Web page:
• Poor bonding with your baby: Depression can make it difficult to bond with your baby. This can lead to attachment issues and problems with parenting down the road.
  • Poor self-care: Depression can make it hard to take care of yourself, both physically and emotionally. This can lead to further health problems down the road.

One of the best things you can do as a mother is to take care of yourself, so that you can be there for your baby. If you think you might be struggling with peripartum depression, please reach out for help. There are many resources available to you, and treatment can make a world of difference.

5 Holistic Coping Mechanisms You Can Try At Home

As a new mother, it’s important to take care of yourself both mentally and physically. Here are some holistic coping mechanisms that can help you to manage perinatal depression:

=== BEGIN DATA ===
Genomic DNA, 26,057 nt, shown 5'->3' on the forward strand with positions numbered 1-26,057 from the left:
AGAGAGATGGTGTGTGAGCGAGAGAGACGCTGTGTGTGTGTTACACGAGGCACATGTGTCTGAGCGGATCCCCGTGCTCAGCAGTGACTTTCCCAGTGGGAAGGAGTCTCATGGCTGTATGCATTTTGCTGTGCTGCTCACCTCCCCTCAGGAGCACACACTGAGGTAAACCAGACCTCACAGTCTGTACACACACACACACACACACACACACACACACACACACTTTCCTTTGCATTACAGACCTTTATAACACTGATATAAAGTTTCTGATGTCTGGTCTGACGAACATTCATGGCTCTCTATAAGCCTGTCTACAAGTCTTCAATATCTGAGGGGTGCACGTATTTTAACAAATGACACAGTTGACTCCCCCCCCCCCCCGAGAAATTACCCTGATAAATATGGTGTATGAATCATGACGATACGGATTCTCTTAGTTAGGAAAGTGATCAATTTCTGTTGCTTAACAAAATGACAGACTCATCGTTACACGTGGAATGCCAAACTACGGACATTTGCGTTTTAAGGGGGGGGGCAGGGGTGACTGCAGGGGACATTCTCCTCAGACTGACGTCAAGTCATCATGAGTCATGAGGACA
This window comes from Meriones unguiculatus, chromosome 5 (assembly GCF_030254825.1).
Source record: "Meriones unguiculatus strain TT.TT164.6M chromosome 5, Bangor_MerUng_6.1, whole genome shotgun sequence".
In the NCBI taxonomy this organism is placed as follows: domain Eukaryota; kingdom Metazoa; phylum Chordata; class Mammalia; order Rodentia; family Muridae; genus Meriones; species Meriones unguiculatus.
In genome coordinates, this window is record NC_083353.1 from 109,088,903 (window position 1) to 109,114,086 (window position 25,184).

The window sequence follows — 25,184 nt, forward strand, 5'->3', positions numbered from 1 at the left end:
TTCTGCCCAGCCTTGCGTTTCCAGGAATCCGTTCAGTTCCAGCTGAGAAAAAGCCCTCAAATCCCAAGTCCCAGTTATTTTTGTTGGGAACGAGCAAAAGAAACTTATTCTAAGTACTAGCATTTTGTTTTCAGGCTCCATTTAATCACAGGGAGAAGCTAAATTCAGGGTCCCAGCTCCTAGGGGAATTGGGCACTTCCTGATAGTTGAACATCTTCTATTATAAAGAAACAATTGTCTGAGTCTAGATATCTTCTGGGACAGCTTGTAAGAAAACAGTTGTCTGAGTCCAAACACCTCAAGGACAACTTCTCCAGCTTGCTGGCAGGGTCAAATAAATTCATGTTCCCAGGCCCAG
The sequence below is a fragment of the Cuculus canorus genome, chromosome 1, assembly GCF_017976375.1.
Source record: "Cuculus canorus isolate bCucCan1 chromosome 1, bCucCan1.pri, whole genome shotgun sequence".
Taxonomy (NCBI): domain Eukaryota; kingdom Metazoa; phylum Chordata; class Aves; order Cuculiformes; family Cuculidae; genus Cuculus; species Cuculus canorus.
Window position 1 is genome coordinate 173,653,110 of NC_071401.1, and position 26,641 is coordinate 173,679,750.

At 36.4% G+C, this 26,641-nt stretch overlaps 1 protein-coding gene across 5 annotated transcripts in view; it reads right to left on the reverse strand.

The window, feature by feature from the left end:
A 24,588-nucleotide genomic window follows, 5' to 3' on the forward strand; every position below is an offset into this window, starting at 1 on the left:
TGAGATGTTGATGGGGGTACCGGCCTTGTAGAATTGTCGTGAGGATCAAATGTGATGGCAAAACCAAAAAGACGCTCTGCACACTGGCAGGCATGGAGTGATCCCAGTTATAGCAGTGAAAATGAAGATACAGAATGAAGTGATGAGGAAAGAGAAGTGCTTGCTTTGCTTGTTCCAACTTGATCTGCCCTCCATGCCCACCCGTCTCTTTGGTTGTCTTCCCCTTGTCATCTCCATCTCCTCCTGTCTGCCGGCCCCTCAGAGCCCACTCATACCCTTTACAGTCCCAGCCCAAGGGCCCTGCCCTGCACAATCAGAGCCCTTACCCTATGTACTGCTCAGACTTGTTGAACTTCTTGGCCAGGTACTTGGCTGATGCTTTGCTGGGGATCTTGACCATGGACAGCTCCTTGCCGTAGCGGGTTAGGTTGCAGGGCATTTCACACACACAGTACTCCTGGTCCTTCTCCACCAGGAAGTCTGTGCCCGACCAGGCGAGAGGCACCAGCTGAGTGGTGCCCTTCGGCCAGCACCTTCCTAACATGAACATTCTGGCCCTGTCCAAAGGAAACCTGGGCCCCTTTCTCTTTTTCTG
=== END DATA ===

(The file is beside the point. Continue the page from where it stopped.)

1. Get enough sleep

Sleep is essential for your mental and physical health. Be sure to get 7-8 hours of sleep every night, if possible. If your baby does not yet sleep through the night, be sure to take naps when you can. Ideally, you should try to sleep while your baby is sleeping.

  1. Eat a healthy diet

Eating nutritious foods will help to improve your energy levels and mood. Be sure to eat plenty of anti-inflammatory foods like fruits, vegetables, and whole grains. It can be helpful to avoid processed foods and sugar as much as possible.

Some breastfeeding-friendly foods include:

  • Oatmeal
  • Almonds
  • Chia seeds
  • Pumpkin seeds
  • Leafy greens
  • Sweet potatoes
  1. Exercise

Exercise releases endorphins, which have mood-boosting properties. Taking a brisk walk or participating in another form of moderate exercise for 30 minutes a day can help to improve your mental state.

  1. Spend time outside

Getting some fresh air and vitamin D can help to improve your mood. Spend at least 20 minutes outside each day, in blue or green spaces, if possible.

  1. Practice meditation or mindfulness

Whether or not you have one or more mood disorders, mindfulness can help to reduce stress and anxiety. There are many free resources available online to help you get started with meditation. For example, the app Headspace offers a 10-day introductory course to meditation.